Got an email from Tim Jackomis thanking me for volume 38 of Steel Shavings dealing with the social history of the Calumet Region during the 1980s and entitled “The Uncertainty of Everyday Life.” He wrote: “ I read the entire book this weekend. It brought back many memories. A lot of people that I have not thought of or seen in many years! Thanks again!” The issue contains the third and final installment of my oral history of the Gary Mayor Richard G. Hatcher’s 20 year administration (1968-87) as well as student articles ranging from teen sports and partying to family activities and tragedies.
One of my favorite articles is by Charles Halberstadt dealing with annual Game Weekends at his house in which my family participated. Here it is: “The 1980s: what a decade. We had two failed assassination attempts, one on President Reagan and the other on Pope John Paul II. The steel industry was having a tough time. The Berlin wall came down finally ending the cold war. Episodes five and six in the Star Wars Trilogy came out, and I was born. One annual event of importance to my family was called Game Weekend, a three-day excursion where friends get together to play board games. Its creators were my parents, Jef and Robin Halberstadt. My dad described Game Weekend as “a weekend long open house for playing board games that starts Friday evening and ends Sunday night. The type of people that come to Game Weekend can be put into four categories. The ‘social’ gamers were friends and family who were there more to visit than to play games and who were more into group games like Taboo. The second group liked more serious games like Diplomacy or Rail Baron that were challenging and took a long time to play. The third group basically showed up just to play Backgammon for an extended amount of time. The final group consisted of those who just popped in to see what it was all about. So all sorts of people would be there, some for a few minutes and some for a few days.” Asked how Game Weekend changed during the 80s, Jef replied that at some point the date was moved to the weekend closest to New Year’s Eve. Also in 1985 after daughter Sheridan came along, the location was moved to the home of Tom Wade, who still is hosting it to this day.” One regular participant, Evan Davis, went on to create the popular board game Air Baron. Two Halberstadt offspring became World Board gaming champions. My brother Jordan became King Maker champ in 2005, and I am the current Mystery of the Abbey champ.”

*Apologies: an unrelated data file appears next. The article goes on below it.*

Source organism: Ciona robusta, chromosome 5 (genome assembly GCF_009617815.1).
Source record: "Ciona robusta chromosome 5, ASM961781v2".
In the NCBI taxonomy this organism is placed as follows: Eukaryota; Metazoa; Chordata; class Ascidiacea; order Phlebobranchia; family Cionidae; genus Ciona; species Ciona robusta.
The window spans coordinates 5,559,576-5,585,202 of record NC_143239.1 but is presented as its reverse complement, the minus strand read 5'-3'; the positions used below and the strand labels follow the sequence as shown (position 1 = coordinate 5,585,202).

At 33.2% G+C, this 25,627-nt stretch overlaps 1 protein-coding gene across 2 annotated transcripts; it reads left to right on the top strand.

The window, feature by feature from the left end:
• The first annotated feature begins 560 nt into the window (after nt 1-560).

My nephew Joe Robinson returned home to Seattle after a week with us and other relatives. His IPod contains over 4,000 tunes, mostly very hard metal rock ranging from Iron Maiden to Used but also a few show tunes and even Fats Waller’s rendition of “Ain’t Misbehavin’ (I’m savin’ all my love for you).” He had a college course on the history of pop music but had no interest in listening to my current favorite group Phoenix ("Litzomania"). At Best Buy I bought him the latest CD by the alternative rock band The Used called Artwork and enjoyed it myself. Last year he picked out CDs by Disturbed, Nine Inch Nails and Depeche Mode. Joe also loves the Mamma Mia! Soundtrack, and on the way to Indianapolis we listened to an ABBA Greatest hits CD. Joe pointed out when song lyrics had been slightly altered for the play and movie. Joe just may set a record for longest name; incorporating various Polish family names, it is Josef Anthony Siedleska Gasiewski Trojecki Okomski Robinson.